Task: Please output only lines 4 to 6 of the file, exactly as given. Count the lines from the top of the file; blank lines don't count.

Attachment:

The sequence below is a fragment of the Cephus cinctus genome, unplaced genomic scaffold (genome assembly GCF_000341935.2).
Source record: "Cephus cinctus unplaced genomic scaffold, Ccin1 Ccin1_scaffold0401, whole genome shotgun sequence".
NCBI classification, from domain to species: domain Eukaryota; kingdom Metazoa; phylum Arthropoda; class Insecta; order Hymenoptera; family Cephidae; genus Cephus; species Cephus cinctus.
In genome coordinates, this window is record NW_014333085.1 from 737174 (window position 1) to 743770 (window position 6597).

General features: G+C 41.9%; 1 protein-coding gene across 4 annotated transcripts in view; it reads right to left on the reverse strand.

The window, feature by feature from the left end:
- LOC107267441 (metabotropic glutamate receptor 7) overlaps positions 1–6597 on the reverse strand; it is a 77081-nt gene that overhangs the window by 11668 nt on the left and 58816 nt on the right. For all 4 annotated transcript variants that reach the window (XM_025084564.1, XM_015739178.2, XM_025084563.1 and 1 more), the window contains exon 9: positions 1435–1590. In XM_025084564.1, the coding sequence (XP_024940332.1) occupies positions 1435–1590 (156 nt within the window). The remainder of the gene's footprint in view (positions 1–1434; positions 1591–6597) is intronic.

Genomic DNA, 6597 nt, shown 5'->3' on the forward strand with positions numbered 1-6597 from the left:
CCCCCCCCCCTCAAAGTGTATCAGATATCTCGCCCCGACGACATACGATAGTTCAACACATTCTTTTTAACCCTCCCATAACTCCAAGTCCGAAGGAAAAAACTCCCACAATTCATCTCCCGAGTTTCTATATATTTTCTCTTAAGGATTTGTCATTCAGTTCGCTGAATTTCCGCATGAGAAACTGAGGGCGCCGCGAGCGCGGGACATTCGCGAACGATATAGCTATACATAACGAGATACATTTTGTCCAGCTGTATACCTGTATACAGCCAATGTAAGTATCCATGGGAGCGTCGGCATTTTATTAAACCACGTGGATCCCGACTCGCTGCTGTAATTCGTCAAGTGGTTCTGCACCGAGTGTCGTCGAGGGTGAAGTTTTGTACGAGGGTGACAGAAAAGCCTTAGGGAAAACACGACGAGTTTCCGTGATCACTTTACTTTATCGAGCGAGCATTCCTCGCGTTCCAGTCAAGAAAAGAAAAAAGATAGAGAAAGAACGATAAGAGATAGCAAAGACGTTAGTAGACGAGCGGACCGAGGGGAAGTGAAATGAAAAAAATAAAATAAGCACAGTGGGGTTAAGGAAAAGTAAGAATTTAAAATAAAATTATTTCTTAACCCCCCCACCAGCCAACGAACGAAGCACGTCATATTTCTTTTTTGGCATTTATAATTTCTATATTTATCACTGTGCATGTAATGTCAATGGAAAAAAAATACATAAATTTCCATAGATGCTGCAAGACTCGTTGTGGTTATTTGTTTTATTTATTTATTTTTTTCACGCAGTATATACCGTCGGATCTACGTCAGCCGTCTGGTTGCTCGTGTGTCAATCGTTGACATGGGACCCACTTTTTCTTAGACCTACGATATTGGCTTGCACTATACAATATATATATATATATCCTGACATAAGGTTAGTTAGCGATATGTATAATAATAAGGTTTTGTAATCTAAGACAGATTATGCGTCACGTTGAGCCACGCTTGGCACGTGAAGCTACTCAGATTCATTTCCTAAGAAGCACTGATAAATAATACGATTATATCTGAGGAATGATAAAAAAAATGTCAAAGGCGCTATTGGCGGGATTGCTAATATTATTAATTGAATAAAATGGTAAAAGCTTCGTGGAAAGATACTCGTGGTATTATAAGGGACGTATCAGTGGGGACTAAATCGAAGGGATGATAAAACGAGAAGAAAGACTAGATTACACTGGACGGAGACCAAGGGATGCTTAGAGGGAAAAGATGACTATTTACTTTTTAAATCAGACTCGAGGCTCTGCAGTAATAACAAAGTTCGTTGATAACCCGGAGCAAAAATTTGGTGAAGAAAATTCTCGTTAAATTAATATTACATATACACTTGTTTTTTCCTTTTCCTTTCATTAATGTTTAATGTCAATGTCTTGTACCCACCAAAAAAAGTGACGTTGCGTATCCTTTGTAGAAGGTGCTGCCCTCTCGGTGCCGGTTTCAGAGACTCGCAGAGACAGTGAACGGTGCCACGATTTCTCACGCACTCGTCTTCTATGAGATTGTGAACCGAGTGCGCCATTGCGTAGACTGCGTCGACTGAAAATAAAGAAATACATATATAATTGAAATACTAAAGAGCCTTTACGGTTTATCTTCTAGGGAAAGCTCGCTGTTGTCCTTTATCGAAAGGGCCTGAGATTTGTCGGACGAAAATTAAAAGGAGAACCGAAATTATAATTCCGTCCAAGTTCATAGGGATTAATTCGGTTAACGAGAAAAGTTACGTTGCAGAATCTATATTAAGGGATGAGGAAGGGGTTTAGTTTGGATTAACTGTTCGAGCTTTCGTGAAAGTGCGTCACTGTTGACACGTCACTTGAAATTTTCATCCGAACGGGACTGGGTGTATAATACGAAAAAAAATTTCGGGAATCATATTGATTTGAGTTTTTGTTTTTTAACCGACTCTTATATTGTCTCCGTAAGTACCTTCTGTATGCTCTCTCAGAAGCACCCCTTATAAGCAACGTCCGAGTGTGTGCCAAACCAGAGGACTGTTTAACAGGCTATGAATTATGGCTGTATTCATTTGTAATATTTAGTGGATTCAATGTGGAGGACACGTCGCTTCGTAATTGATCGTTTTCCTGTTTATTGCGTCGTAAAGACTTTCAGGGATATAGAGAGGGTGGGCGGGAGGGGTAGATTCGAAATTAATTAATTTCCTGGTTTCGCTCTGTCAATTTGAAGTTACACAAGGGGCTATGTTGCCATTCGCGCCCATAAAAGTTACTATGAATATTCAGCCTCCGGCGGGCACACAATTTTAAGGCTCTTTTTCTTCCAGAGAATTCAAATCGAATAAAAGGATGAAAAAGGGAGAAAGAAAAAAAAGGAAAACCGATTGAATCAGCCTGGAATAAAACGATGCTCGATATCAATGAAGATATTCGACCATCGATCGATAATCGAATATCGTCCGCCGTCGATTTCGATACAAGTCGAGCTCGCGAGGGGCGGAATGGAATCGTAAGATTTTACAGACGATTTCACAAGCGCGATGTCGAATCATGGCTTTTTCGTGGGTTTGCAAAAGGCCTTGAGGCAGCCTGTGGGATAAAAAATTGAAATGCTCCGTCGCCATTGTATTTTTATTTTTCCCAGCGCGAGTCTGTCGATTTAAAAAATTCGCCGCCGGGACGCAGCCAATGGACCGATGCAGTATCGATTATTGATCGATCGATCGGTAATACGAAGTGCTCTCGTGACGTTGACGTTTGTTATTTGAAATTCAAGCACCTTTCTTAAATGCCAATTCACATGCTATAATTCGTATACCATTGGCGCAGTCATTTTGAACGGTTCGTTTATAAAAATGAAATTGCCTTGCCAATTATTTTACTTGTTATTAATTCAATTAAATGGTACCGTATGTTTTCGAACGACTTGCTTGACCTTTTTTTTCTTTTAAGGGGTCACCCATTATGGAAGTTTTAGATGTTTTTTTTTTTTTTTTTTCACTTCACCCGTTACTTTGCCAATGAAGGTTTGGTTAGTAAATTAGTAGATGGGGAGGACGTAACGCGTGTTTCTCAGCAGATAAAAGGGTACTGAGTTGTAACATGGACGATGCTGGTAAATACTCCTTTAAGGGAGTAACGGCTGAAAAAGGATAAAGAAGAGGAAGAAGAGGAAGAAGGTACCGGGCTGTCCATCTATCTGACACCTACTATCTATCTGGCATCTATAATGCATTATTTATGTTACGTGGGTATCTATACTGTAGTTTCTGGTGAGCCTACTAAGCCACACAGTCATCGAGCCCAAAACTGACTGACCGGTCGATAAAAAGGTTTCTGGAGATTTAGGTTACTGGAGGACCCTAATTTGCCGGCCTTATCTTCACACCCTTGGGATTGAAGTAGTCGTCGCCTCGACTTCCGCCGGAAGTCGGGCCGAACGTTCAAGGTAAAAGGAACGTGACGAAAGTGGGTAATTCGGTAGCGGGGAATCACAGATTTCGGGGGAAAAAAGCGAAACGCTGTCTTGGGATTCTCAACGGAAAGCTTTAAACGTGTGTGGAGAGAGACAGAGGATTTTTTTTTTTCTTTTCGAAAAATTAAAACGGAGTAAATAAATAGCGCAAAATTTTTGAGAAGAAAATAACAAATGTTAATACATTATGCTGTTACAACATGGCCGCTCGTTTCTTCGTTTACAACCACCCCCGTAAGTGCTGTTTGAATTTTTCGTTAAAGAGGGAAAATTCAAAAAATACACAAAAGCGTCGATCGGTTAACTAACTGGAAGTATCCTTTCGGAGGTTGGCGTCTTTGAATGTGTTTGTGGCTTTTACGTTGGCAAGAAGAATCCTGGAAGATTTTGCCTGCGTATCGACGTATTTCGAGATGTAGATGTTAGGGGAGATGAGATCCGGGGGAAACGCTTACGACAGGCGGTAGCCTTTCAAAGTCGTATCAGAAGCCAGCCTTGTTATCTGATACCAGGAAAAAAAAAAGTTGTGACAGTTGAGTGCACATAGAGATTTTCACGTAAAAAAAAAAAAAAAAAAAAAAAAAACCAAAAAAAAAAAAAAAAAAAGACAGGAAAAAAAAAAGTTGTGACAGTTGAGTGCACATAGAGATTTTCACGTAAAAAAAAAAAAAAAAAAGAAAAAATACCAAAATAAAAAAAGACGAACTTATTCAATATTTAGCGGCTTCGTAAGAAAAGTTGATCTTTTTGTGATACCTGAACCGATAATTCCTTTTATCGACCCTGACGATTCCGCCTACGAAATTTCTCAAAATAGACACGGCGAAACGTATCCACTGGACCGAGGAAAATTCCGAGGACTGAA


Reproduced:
In genome coordinates, this window is record NW_014333085.1 from 737174 (window position 1) to 743770 (window position 6597).

General features: G+C 41.9%; 1 protein-coding gene across 4 annotated transcripts in view; it reads right to left on the reverse strand.

The window, feature by feature from the left end: